Wearing masks and social distancing all help prevent the spread of COVID-19, but the most important factor that colleges need to take into consideration is mandating the COVID-19 vaccines. Colleges that are already not requiring immunizations need to do so in order to return to a state of normalcy.

Vaccine requirements violate the 14th amendment, fail to reflect modern times

Nora Crutcher-McGowan

The widespread use of COVID-19 vaccines since last spring and recent full FDA approval of the Pfizer-BioNTech vaccine calls into question whether government, state and higher education entities will and can use their power to require COVID-19 inoculations. Several universities showed their stance on the issue, with over 700 colleges, both private and public, requiring immunization against COVID-19 for students to attend classes on campus, according to an updated list from Best The U.S. is not unfamiliar with vaccine requirements in schools, just as it is also not new to rejection of such measures by some groups. Additionally, virtually all U.S. states have different legal codes and rules regarding vaccine requirements, making a universal agreement on the ethics of the situation hard to come by. 

Statewide rules vary. Some states, such as Wyoming and Utah, do not allow schools to require COVID-19 vaccines, and also have religious exemptions in place that make it easier for students to opt out of a vaccine. New York and Connecticut require vaccines at schools and don’t have religious exemptions. In some cases, these rules can change throughout individual schools in the states. Exemptions are also broad and versatile; “Utah allows exemptions for medical reasons, religious and personal beliefs,” according to NBC News. As with many other contested issues in America, the legal high ground of vaccine requirement is very different across the board, which is apparent in the various legal displays and interpretations of the act. Inhibiting one overall rule regarding immunization requirements in institutions across all states would surely achieve some clear guidance to the American public, preferably one that reads less invasive and forceful but rather as an encouragement to receive preventative vaccines. Besides, forcing vaccinations onto students is a dated practice that doesn’t reflect modern attitudes.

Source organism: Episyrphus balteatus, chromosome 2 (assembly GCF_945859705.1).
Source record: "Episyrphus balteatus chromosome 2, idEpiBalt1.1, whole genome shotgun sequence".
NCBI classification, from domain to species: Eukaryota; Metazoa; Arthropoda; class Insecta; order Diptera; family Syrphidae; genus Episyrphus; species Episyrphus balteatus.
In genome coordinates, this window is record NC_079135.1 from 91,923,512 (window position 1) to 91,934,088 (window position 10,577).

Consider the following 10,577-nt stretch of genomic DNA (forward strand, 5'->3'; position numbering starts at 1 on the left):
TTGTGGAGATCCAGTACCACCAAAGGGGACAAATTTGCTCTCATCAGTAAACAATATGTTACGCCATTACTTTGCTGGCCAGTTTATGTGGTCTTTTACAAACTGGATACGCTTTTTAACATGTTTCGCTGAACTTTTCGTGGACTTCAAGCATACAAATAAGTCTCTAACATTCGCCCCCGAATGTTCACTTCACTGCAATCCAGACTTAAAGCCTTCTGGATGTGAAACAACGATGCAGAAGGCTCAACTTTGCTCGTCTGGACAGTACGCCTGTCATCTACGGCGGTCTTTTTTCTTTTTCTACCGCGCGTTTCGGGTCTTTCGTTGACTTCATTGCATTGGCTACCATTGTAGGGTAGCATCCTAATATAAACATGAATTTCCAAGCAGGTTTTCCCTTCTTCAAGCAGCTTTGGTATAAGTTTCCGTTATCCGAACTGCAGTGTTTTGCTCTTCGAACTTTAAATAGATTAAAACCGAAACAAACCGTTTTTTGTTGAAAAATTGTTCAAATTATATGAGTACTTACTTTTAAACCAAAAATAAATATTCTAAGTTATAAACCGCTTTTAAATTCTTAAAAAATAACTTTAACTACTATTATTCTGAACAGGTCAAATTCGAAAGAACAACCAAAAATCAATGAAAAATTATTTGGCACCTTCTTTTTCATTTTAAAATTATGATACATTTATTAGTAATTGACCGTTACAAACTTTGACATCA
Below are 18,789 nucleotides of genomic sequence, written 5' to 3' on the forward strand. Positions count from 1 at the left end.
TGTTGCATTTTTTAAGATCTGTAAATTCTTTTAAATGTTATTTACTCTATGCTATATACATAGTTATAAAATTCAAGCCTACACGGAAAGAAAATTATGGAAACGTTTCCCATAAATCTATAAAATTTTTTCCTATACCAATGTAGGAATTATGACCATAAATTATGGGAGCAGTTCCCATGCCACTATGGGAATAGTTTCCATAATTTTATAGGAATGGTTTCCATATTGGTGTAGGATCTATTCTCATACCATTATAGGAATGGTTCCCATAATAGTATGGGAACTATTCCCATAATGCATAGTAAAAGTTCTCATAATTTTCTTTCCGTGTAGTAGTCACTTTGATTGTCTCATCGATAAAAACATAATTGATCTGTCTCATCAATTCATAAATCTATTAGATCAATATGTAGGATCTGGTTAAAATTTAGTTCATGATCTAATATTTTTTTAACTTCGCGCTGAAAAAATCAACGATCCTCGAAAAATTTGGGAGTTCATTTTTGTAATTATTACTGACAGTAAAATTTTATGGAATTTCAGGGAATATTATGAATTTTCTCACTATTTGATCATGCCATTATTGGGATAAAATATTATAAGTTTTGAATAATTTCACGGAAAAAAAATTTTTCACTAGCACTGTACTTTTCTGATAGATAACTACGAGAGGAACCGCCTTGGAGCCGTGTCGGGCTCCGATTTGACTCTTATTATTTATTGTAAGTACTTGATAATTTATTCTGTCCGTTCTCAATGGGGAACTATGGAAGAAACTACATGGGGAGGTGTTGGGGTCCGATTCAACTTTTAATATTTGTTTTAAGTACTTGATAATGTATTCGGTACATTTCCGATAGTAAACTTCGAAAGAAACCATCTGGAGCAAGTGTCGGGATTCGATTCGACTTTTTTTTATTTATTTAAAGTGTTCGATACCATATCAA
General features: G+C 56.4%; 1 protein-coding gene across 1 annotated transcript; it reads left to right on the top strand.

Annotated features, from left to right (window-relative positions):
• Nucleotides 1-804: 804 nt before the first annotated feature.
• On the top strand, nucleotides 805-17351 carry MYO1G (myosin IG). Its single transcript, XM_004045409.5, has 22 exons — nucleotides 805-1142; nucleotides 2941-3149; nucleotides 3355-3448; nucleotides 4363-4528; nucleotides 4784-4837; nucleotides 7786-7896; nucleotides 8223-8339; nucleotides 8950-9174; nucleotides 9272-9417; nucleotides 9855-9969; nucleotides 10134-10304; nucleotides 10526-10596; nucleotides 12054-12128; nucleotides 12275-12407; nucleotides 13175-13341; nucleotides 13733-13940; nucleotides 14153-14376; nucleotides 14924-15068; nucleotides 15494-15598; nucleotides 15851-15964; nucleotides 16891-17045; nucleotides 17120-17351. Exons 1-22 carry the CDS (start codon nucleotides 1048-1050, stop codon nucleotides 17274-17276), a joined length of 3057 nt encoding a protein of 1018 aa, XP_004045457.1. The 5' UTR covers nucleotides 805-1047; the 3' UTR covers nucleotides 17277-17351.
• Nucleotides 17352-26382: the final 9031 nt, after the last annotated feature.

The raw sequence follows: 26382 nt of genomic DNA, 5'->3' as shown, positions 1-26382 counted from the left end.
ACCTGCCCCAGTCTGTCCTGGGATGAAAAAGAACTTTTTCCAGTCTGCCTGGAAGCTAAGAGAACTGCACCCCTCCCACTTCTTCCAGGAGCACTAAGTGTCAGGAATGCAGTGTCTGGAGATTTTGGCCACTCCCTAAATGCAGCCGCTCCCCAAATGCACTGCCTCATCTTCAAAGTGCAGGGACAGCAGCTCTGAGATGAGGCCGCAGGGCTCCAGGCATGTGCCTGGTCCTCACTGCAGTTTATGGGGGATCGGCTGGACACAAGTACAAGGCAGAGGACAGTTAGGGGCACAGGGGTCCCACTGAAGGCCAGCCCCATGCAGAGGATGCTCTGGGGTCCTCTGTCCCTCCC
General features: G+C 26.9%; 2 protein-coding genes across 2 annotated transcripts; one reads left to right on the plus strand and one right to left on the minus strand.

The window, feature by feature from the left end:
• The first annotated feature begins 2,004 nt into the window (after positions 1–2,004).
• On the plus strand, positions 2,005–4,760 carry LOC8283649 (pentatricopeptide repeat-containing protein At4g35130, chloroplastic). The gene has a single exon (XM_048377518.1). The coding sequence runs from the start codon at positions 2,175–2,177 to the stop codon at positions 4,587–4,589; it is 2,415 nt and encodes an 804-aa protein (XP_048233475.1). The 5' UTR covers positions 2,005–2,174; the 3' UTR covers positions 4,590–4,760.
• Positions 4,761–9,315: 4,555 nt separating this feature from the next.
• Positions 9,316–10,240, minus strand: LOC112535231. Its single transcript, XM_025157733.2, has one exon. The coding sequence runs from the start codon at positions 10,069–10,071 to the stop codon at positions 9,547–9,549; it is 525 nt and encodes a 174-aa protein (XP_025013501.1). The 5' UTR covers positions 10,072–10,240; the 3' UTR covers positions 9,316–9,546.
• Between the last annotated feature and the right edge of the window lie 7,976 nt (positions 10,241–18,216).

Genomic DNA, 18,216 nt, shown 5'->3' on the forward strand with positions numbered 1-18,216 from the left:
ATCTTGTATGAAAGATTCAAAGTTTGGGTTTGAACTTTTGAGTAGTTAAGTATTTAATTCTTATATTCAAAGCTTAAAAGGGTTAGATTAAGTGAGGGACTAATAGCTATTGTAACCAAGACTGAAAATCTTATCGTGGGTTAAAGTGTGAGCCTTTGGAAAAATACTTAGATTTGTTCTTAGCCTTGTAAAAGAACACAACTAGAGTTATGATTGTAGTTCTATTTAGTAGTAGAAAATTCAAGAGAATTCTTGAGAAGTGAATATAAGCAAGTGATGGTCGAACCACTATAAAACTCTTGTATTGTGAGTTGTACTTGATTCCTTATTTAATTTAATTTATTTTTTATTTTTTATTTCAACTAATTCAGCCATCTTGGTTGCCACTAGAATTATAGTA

Vaccine requirements at colleges contradict shifting American attitudes toward personal freedom in the last half-century, as evidenced by several landmark supreme court cases. Early 1900s progressive era America characteristically administered vaccines in public schools to combat diphtheria and polio. While many schools still run vaccine clinics, public schools are no longer a haven of public health as they once were. Opposition to vaccines and vaccine requirements has existed for several hundred years, but it is now far more common for parents and individuals to prefer to make such personal decisions on their own terms and for schools to follow more conventions because of drastic political changes in the last century. The legacies of cases like Roe v. Wade influence these views. For example, Roe v. Wade, which allows a person to terminate a pregnancy in the first trimester, was decided under the jurisdiction of the due process clause of the 14th amendment, which “protects against state action the right to privacy.” The case weighed the individual’s privacy as more important than the state’s quest to preserve life. Theoretically, this argument can apply to cases in which a person refuses to receive a mandatory vaccine on the basis of privacy. So, vaccine requirements in colleges teeter on violating the 14th amendment. 

Roe v. Wade and other cases that argued for personal freedom over state interference through the 14th amendment, such as Loving v. Virginia and Lawrence v. Texas, has had a huge impact on the relevance of personal autonomy in American culture in other less apparent aspects. Its impact undoubtedly includes arguments against vaccine requirements in schools and businesses. 

It is inherently democratic to have the ability to make individual decisions without counsel or influence from the state or population as a whole. This constitutional right needs to be upheld by colleges as they attempt to require COVID-19 vaccinations.

Should colleges require COVID-19 vaccinations? Let us know in the comments below.